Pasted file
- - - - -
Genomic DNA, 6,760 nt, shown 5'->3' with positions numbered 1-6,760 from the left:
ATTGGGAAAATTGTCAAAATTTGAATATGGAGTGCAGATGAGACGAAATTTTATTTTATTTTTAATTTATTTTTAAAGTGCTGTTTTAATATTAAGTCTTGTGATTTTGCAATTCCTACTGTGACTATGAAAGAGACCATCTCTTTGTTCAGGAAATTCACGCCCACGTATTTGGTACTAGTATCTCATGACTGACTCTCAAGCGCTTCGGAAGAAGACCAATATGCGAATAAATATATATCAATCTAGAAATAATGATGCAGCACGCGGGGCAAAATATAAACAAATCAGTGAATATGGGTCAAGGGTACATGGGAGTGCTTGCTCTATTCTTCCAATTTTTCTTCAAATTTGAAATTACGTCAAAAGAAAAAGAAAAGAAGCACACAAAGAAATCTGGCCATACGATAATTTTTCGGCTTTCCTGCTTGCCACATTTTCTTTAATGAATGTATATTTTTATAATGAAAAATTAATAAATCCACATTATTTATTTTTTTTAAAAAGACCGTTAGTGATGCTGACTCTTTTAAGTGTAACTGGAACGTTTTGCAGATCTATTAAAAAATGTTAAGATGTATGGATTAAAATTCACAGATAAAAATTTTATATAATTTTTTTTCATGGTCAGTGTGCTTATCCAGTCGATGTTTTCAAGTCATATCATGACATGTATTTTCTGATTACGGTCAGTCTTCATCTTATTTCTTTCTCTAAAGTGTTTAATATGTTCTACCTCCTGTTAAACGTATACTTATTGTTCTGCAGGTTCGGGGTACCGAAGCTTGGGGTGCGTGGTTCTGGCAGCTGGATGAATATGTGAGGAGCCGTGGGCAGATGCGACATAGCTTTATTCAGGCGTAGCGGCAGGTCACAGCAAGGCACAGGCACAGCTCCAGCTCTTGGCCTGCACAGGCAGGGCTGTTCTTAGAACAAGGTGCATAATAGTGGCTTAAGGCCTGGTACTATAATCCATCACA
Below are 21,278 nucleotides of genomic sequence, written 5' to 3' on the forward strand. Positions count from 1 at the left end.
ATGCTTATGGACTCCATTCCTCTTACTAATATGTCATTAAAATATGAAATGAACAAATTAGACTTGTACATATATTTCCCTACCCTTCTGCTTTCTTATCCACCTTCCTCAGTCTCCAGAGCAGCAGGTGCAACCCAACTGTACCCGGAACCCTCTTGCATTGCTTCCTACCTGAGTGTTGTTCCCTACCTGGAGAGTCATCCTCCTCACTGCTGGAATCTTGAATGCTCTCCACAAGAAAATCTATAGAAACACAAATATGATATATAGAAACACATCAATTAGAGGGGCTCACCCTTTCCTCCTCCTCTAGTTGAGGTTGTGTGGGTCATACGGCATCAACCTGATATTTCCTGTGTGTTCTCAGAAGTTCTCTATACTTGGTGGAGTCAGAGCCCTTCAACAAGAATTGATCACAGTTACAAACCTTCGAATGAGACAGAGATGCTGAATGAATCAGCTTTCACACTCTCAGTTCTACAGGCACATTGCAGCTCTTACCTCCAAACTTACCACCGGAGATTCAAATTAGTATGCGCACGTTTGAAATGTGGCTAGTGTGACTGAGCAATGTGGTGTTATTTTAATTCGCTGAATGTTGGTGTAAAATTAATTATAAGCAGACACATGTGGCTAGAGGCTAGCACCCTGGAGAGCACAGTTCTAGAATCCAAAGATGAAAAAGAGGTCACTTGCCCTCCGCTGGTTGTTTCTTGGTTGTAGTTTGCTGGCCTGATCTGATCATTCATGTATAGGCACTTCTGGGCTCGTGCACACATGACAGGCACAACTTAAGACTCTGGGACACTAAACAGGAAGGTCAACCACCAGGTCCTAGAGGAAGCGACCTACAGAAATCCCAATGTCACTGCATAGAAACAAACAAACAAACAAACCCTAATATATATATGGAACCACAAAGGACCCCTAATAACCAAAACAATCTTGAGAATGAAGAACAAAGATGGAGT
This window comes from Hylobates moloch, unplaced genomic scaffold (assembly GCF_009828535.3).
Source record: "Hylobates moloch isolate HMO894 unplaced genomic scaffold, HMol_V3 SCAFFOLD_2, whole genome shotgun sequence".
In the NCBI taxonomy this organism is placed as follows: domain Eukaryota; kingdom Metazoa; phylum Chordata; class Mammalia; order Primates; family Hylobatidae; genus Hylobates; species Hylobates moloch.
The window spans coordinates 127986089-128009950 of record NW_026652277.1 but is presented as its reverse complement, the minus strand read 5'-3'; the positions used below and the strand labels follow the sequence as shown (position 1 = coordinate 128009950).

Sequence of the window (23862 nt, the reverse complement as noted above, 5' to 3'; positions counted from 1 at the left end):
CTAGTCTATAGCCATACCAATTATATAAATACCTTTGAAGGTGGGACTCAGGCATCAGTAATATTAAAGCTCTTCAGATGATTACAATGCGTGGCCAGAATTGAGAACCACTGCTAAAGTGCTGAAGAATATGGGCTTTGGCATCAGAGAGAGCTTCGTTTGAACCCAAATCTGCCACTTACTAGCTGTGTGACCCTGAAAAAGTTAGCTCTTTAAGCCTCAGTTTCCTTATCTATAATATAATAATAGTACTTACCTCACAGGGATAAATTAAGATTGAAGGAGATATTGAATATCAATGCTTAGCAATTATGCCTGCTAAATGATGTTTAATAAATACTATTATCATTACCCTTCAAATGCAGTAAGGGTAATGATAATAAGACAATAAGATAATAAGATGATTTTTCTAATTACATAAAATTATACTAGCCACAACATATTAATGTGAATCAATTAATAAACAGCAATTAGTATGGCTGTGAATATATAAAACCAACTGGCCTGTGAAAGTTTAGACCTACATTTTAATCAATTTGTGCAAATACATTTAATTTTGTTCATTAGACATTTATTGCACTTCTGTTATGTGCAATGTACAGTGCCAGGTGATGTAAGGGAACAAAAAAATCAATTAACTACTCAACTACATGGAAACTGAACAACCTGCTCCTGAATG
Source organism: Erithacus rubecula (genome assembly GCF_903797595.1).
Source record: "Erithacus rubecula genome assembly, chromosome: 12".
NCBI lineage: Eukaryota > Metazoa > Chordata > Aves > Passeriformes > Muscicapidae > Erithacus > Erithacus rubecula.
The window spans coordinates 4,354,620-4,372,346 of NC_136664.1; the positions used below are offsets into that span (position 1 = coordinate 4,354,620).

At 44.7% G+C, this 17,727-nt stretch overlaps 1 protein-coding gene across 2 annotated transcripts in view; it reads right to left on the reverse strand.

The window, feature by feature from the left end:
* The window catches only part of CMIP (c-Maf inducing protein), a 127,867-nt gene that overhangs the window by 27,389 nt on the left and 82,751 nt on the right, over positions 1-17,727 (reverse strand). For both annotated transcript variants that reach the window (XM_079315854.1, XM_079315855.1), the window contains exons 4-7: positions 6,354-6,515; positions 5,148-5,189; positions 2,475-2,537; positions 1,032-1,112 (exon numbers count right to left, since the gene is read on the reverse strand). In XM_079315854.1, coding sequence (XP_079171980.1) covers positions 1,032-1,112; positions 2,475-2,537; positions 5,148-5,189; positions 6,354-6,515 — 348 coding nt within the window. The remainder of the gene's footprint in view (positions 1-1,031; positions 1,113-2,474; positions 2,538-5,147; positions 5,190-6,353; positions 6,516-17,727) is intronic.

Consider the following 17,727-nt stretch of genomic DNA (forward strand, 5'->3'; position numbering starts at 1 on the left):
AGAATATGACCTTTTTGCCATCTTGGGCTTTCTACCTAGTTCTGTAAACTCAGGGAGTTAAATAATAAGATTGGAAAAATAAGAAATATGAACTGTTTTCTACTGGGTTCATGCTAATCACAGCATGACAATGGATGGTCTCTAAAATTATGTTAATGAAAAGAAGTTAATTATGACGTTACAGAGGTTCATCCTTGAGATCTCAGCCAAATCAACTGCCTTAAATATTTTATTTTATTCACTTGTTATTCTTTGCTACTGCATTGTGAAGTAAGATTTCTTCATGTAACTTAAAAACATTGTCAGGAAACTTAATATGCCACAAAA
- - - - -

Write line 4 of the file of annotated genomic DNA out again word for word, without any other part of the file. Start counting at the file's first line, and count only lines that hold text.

ATGCTTATGGACTCCATTCCTCTTACTAATATGTCATTAAAATATGAAATGAACAAATTAGACTTGTACATATATTTCCCTACCCTTCTGCTTTCTTATCCACCTTCCTCAGTCTCCAGAGCAGCAGGTGCAACCCAACTGTACCCGGAACCCTCTTGCATTGCTTCCTACCTGAGTGTTGTTCCCTACCTGGAGAGTCATCCTCCTCACTGCTGGAATCTTGAATGCTCTCCACAAGAAAATCTATAGAAACACAAATATGATATATAGAAACACATCAATTAGAGGGGCTCACCCTTTCCTCCTCCTCTAGTTGAGGTTGTGTGGGTCATACGGCATCAACCTGATATTTCCTGTGTGTTCTCAGAAGTTCTCTATACTTGGTGGAGTCAGAGCCCTTCAACAAGAATTGATCACAGTTACAAACCTTCGAATGAGACAGAGATGCTGAATGAATCAGCTTTCACACTCTCAGTTCTACAGGCACATTGCAGCTCTTACCTCCAAACTTACCACCGGAGATTCAAATTAGTATGCGCACGTTTGAAATGTGGCTAGTGTGACTGAGCAATGTGGTGTTATTTTAATTCGCTGAATGTTGGTGTAAAATTAATTATAAGCAGACACATGTGGCTAGAGGCTAGCACCCTGGAGAGCACAGTTCTAGAATCCAAAGATGAAAAAGAGGTCACTTGCCCTCCGCTGGTTGTTTCTTGGTTGTAGTTTGCTGGCCTGATCTGATCATTCATGTATAGGCACTTCTGGGCTCGTGCACACATGACAGGCACAACTTAAGACTCTGGGACACTAAACAGGAAGGTCAACCACCAGGTCCTAGAGGAAGCGACCTACAGAAATCCCAATGTCACTGCATAGAAACAAACAAACAAACAAACCCTAATATATATATGGAACCACAAAGGACCCCTAATAACCAAAACAATCTTGAGAATGAAGAACAAAGATGGAGT